Beards: Evolution Protecting Men From Female Indecisiveness, Inner Conflict

Researchers say that women find bearded men more attractive, but the reason might be surprising. Beards are able to mask how masculine or feminine a man's facial features are, and women, it seems, are attracted to different facial features for different reasons. Women find stubbled men more attractive for short-term relations and full-bearded men more attractive for long-term relationships, but the ability of a beard to mask a man's facial features might be preferred because it solves the problem of the so-called masculinity paradox.

In the past, studies have shown that for short-term relationships, women want men who have more masculine facial features like a wide jawline. The rugged look is preferred for hook-ups and dating situations that aren't meant to last. These same studies showed that for a long-term relationship, though, women are more drawn to less rugged facial features.

In an experiment, published in the Journal of Evolutionary Biology, co-author Barnaby Dixson, who was from the School of Psychology at The University of Queensland in Australia, and a team of researchers photographed 36 men at different stages of facial hair growth. They included clean shaven, five days of facial hair growth, 10 days of facial hair growth, and at least 28 days of facial hair growth. They also manipulated the photos of 16 of the men to create new images in which the men look slightly more masculine in some pictures and slightly more feminine in other pictures, according to the study.

"Increases in masculinity resulted in narrower eyes, thicker and straighter brows, a thicker nasal bridge with narrower nostrils, less pronounced cheekbones, a narrower mouth and a larger, squarer jaw and chin, with the opposite changes accompanying feminization."
In general, men with both light and heavy stubble were considered most attractive. In general, full-bearded and clean-shaven men were less attractive. In an interesting twist, though, full-bearded men were seen as the most attractive for long-term relationships, while light and heavy stubble were preferred for shorter term dating situations.

"Why such divergent effects occur between preferences for two sexually dimorphic traits remains unresolved," the authors noted.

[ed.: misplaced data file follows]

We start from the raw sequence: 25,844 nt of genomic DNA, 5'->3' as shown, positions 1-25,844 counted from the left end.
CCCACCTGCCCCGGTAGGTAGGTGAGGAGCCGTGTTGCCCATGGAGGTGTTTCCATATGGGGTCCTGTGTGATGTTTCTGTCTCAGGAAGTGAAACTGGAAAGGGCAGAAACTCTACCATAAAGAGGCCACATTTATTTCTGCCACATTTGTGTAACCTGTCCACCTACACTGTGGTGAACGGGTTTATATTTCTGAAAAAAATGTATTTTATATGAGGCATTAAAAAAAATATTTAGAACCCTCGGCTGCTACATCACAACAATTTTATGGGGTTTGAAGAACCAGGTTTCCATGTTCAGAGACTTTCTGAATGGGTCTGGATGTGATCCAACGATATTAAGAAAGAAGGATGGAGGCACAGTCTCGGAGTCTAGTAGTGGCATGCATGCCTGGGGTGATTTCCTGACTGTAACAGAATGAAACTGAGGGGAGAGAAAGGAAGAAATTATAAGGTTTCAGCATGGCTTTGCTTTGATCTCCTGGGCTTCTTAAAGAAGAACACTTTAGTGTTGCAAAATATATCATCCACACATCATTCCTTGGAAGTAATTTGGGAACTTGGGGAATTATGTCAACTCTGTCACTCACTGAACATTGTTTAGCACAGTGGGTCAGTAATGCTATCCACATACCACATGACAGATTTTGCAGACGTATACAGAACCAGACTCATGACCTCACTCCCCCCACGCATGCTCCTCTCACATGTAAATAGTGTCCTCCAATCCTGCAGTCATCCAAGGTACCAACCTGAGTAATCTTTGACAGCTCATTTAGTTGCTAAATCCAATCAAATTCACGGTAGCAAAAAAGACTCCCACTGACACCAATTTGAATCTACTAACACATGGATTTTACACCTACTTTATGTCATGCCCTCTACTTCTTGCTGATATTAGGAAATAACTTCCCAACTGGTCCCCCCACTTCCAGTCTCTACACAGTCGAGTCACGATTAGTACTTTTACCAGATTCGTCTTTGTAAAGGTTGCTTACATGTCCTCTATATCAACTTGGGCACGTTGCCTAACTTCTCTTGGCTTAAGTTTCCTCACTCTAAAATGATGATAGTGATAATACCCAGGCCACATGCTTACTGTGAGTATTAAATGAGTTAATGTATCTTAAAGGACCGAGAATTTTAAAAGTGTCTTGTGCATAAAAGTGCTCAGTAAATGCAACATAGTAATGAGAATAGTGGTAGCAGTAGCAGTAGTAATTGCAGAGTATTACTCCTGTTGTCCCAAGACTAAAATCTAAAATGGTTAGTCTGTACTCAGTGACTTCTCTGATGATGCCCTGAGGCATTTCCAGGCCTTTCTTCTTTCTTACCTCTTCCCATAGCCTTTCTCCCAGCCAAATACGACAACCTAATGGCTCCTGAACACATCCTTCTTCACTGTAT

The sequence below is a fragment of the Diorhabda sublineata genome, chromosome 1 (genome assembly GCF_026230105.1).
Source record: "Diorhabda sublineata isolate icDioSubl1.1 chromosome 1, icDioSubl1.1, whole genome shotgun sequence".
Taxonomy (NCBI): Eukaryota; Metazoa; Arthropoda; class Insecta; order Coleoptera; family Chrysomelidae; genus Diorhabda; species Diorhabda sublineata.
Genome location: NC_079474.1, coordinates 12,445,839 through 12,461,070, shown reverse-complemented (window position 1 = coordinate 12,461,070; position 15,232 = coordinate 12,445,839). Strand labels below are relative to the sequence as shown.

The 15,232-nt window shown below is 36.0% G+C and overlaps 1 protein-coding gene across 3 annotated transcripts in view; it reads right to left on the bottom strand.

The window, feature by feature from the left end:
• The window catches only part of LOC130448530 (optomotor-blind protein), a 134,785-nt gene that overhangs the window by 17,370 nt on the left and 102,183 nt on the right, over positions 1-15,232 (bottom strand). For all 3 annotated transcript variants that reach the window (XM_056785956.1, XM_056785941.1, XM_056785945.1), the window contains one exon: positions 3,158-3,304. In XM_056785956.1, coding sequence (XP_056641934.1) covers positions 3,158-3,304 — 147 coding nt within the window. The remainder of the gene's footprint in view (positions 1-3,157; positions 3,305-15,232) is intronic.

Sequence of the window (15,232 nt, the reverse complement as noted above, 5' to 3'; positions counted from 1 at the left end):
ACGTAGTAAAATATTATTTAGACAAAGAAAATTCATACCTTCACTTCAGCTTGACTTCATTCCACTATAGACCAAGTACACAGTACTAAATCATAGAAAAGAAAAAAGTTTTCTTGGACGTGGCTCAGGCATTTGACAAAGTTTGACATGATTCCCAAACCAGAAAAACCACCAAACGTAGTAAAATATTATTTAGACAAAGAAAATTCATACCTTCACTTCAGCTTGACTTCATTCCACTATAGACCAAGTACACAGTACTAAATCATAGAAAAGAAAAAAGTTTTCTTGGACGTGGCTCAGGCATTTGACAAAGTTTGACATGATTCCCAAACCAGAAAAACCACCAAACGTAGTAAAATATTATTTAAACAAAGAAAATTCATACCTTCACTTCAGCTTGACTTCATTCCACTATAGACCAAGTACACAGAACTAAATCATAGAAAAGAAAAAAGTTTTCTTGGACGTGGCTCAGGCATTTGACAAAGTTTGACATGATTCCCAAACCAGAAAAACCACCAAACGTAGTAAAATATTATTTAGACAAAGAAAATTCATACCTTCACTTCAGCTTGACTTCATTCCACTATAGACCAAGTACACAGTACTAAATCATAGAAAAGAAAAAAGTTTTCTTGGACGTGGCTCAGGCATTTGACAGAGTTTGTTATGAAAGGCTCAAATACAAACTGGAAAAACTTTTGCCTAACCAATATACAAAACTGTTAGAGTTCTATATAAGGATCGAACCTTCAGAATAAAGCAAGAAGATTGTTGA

Over eight-thousand women judged the photographs created for the study and rated the images on how attractive they were in general and also how attractive the were for both short and long-term relationships.

While beards are generally considered a more masculine feature, "some earlier studies had already suggested that men with facial hair are the preferred choice for long-term relationships over clean-shaven men," according to Medical News Today. Those researchers also found that women prefer more feminine features in men that they want to marry or settle down with, but paradoxically also preferred bearded men to clean-shaven men for the long haul. The researchers suspect that beards might be preferred by women for lasting relationships because they mask the internal conflict women have about what makes a man attractive.

"Thus, beards may mask the unattractive features of having overly feminine or masculine face shapes," the authors explained. "Our findings suggest that beardedness may be attractive when judging long-term relationships as a signal of intrasexual formidability and the potential to provide direct benefits to females. More generally, our results hint at a divergence of signalling function, which may result in a subtle trade-off in women's preferences, for two highly sexually dimorphic androgen-dependent facial traits."Essentially, women are drawn to masculine features, because they send signals of strength and long-term health, which could be better for fertility purposes, but women don't need to look at those features during long-term relationships. Especially since women associate the manly facial features with less warmth, less romance, and greater infidelity. The masculine features probably signal feelings that an overly manly man might not be the best family man for women in a species that has come to frown on infidelity and embrace warmth in long-term relationships. The beard covers all that up. Conversely, a beard can cover up more feminine features on men's faces that women don't like as much from a reproductive aspect, too.In much more scientific terms, the authors state that a beard might be evolution's way of protecting men from the natural indecisiveness of women caused by a conflict between natural and societal expectations of men.

[Featured Image by Nate Tribbs | Pixabay]